Special Collections & Archives
Portland Public Library is the major research and preservation resource for the history of the Greater Portland, Maine area. Based in the Portland Room, our special collections are rich with printed books, archival documents, manuscripts, local periodicals, maps, photographs, and directories that showcase the history and development of the city of Portland.
We collect, preserve, and provide access to Portland-related special collections. We conserve archival artifacts and offer an array of documentation about the life of Portland including its residents, activities, businesses, and the physical attributes of the city. We manage the Portland Room, which is a welcoming research space, and is an active community partner with local researchers, educators, archivists, historians, and educational institutions serving all age groups to preserve and tell Portland’s narrative history.
Open hours (as of 6 March 2023) :
Monday: 10am – 2pm
Tuesday: 2pm – 6pm
Wednesday & Thursday: 10am – 2pm
Friday: 1pm – 5pm
Closed Saturday & Sunday
Limit to 4 patrons at a time.
Visits 30 minutes per person.
One microfilm reader-printer is available.
Masks strongly recommended at all times.
Portland Public Library’s Digital Commons is an open-access online portal featuring digitized materials that represent and preserve the history and community life of Portland, Maine. Here you will find digitized access to the Casco Bay Weekly, Maine News Index (abstracts only), Portland Press Herald Still Film Negatives Collection, Peaks Island Archives, City of Portland Documents, and more.
The Local History Collections within Digital Commons include the Children’s Theatre of Maine, Jewish Oral History Collections, Portland Postcards, Restaurant Menus, The Maine Broadcaster, and much more.
In addition, the 1924 Portland Tax Records photographic database, which was made in the Portland Room from original images stored at Portland City Hall, is available on the Maine Memory Network (hosted by Maine Historical Society).
We are continually adding to these digital collections of maps, photographs, prints, periodicals, audio files, and various printed texts, so check back often!
Portland Contemporary Archive
The Portland Contemporary Archive is an ongoing digital archive of stories from you, our community members, about life in and around Portland, Maine. We’re interested in preserving your thoughts, images, art, writings and more for future generations!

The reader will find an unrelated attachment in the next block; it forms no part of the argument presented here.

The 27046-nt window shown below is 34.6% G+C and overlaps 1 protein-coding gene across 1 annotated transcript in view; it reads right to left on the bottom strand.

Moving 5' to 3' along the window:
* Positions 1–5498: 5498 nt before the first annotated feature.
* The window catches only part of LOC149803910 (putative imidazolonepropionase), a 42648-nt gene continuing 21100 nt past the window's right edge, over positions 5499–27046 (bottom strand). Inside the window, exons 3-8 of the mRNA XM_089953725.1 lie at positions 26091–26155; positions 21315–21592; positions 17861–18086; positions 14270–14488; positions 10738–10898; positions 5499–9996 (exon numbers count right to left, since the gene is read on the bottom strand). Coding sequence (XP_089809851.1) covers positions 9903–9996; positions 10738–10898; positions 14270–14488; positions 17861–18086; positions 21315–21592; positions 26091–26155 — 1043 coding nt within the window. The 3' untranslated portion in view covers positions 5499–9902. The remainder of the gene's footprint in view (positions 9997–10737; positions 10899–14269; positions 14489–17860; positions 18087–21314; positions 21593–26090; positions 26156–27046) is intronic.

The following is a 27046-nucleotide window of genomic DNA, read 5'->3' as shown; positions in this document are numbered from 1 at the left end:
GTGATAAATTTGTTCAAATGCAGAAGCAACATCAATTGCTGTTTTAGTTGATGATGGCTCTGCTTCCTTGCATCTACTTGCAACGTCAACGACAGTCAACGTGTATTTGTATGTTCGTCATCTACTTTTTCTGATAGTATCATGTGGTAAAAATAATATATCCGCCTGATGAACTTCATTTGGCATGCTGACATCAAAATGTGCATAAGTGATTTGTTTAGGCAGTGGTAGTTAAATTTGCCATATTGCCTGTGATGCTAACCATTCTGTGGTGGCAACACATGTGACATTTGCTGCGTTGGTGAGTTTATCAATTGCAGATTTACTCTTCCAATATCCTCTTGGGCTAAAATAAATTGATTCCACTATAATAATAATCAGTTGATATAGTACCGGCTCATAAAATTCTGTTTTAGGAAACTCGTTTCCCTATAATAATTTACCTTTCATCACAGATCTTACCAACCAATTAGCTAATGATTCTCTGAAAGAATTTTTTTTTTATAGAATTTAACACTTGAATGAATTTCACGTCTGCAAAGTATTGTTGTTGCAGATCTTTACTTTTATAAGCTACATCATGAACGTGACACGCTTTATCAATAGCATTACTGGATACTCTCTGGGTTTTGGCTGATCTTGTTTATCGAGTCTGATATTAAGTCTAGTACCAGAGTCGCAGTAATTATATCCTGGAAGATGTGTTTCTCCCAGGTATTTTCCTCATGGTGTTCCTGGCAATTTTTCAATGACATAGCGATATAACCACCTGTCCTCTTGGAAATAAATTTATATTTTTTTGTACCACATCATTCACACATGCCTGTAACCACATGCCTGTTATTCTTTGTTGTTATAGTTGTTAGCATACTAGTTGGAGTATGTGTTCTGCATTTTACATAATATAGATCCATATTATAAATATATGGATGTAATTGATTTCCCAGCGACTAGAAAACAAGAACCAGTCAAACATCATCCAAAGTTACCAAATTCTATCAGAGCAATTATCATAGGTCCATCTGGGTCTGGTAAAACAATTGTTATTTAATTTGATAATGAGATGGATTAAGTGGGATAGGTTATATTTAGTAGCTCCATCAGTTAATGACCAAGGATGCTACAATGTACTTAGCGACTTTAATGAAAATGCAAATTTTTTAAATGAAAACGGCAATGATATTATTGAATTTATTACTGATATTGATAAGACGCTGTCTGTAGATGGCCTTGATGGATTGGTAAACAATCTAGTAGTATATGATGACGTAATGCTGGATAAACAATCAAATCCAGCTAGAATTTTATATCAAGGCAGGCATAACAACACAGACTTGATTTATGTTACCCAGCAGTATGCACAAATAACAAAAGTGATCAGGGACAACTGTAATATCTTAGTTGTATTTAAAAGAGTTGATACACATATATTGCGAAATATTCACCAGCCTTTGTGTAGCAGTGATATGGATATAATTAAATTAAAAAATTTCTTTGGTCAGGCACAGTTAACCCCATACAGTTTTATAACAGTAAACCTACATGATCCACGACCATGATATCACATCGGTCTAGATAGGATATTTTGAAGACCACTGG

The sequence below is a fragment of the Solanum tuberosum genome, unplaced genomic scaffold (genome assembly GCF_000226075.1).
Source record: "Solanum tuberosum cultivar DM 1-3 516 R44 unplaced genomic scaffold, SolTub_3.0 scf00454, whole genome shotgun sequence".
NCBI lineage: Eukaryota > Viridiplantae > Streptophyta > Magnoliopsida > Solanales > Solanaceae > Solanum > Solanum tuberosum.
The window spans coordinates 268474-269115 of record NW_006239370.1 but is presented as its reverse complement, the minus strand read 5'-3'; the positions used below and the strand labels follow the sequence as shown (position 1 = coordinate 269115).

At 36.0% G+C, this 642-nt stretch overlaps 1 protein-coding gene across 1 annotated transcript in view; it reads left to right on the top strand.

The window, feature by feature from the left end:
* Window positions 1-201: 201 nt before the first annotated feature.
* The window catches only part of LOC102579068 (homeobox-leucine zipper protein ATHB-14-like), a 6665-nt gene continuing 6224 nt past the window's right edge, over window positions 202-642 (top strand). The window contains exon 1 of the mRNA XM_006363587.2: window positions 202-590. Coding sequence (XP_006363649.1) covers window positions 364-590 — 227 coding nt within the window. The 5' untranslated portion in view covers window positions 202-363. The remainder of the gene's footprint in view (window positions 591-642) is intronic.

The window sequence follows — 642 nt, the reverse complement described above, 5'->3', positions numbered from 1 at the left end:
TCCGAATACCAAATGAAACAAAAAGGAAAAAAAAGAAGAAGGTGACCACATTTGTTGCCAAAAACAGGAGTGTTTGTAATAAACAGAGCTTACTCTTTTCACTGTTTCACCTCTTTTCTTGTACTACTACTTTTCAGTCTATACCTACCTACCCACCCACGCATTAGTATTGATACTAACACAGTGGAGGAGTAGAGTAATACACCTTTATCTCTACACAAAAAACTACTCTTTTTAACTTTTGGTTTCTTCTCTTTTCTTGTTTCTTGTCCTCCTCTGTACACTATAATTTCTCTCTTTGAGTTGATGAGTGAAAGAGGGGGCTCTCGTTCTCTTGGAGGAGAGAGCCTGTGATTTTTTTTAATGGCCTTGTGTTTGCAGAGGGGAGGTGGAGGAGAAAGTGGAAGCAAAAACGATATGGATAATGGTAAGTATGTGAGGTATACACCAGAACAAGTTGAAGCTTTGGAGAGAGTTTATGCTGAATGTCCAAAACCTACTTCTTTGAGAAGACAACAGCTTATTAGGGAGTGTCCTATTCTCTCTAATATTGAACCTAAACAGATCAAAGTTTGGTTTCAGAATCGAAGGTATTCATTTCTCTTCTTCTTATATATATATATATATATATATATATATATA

We invite you to browse this archive and also to contribute to it and explain or show your daily life through poetry, letters, diary entries, original artwork, audio files, doodles or comics. Sharing our stories will keep us socially connected and preserve them for the future.
The new exhibit in the Portland Room celebrates two centuries of printing in Portland. The photographs and published examples on display are drawn from our archival collections. Printing and bookbinding were integral to the city’s economy, and Exchange Street was our “printers’ row” in the 19th century.
Portland Contemporary Archive is Portland Public Library’s digital archive where we collect stories from you, our community members, about how COVID-19 is impacting your life. Browse the collection and learn about how YOU can submit!
Here are a few sites that accentuate photographic media, their many different processes, and how they’ve been used since the mid-19th century. Archival work, such as we do in the Portland Room at PPL, brings together the interpretation and cataloguing of photo media, understanding historic image-creation processes, and their preservation.
For your viewing enjoyment, here are some major library collections of digitized rare books and prints.
PPL offers many sources for your genealogy research, via the Library’s Portland Room. In addition to books, periodicals, and microfilms- here is a list of web sites you can freely access from outside the Library.
Many write to preserve the present — for future readers, perhaps to pass along to later generations — or even just to re-read one’s journeys later on.
The library’s Portland Room includes a special collection of recordings of interviews with Portland’s elder Jewish community members. The first set, made by Konnilyn G. Feig in 1976 and 1977, comprises the Portland Jewish Oral History Project and includes the original recordings and print transcripts. In partnership with the comprehensive Documenting Maine Jewry project, the Library also provides online access to an ongoing collection of contemporary interviews made by the local Jewish community itself.
Two historic atlases of Portland are now available online in our Digital Commons collection. Goodwin Atlas: 1882 covers revaluation plans of Portland produced by City Engineer William A. Goodwin in 1882. The 82 large-format plates show lots, streets, addresses, property owners, and more during the aftermath of the Great Fire of 1866 and 1900 when the city boundaries extended.
Richards Atlas: 1914 contains 24 double-page color maps of Portland and South Portland, documenting property lots, buildings, owners’ names, electric and steam railways, sewer lines, water mains, etc.